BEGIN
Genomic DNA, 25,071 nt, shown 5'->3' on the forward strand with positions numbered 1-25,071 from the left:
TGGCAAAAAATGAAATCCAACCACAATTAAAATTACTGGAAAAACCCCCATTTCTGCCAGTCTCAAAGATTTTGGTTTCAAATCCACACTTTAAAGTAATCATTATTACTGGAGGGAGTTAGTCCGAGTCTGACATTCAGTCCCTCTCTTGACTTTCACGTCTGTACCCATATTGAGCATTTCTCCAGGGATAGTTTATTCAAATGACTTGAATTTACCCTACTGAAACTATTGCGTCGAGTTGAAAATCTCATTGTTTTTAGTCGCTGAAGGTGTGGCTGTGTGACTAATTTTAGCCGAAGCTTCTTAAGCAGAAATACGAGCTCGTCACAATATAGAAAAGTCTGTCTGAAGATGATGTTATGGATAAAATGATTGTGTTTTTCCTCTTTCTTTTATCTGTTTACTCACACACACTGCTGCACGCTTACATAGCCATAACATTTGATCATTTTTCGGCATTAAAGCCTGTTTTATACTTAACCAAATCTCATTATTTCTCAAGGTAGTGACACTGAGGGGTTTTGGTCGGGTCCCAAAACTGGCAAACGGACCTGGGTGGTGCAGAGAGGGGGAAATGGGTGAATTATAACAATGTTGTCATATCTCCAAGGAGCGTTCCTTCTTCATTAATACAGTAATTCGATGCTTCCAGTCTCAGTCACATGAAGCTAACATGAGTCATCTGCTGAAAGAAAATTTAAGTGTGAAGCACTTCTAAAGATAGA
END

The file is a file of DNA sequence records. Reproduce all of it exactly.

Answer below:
Genomic DNA, 25,071 nt, shown 5'->3' on the forward strand with positions numbered 1-25,071 from the left:
TGGCAAAAAATGAAATCCAACCACAATTAAAATTACTGGAAAAACCCCCATTTCTGCCAGTCTCAAAGATTTTGGTTTCAAATCCACACTTTAAAGTAATCATTATTACTGGAGGGAGTTAGTCCGAGTCTGACATTCAGTCCCTCTCTTGACTTTCACGTCTGTACCCATATTGAGCATTTCTCCAGGGATAGTTTATTCAAATGACTTGAATTTACCCTACTGAAACTATTGCGTCGAGTTGAAAATCTCATTGTTTTTAGTCGCTGAAGGTGTGGCTGTGTGACTAATTTTAGCCGAAGCTTCTTAAGCAGAAATACGAGCTCGTCACAATATAGAAAAGTCTGTCTGAAGATGATGTTATGGATAAAATGATTGTGTTTTTCCTCTTTCTTTTATCTGTTTACTCACACACACTGCTGCACGCTTACATAGCCATAACATTTGATCATTTTTCGGCATTAAAGCCTGTTTTATACTTAACCAAATCTCATTATTTCTCAAGGTAGTGACACTGAGGGGTTTTGGTCGGGTCCCAAAACTGGCAAACGGACCTGGGTGGTGCAGAGAGGGGGAAATGGGTGAATTATAACAATGTTGTCATATCTCCAAGGAGCGTTCCTTCTTCATTAATACAGTAATTCGATGCTTCCAGTCTCAGTCACATGAAGCTAACATGAGTCATCTGCTGAAAGAAAATTTAAGTGTGAAGCACTTCTAAAGATAGA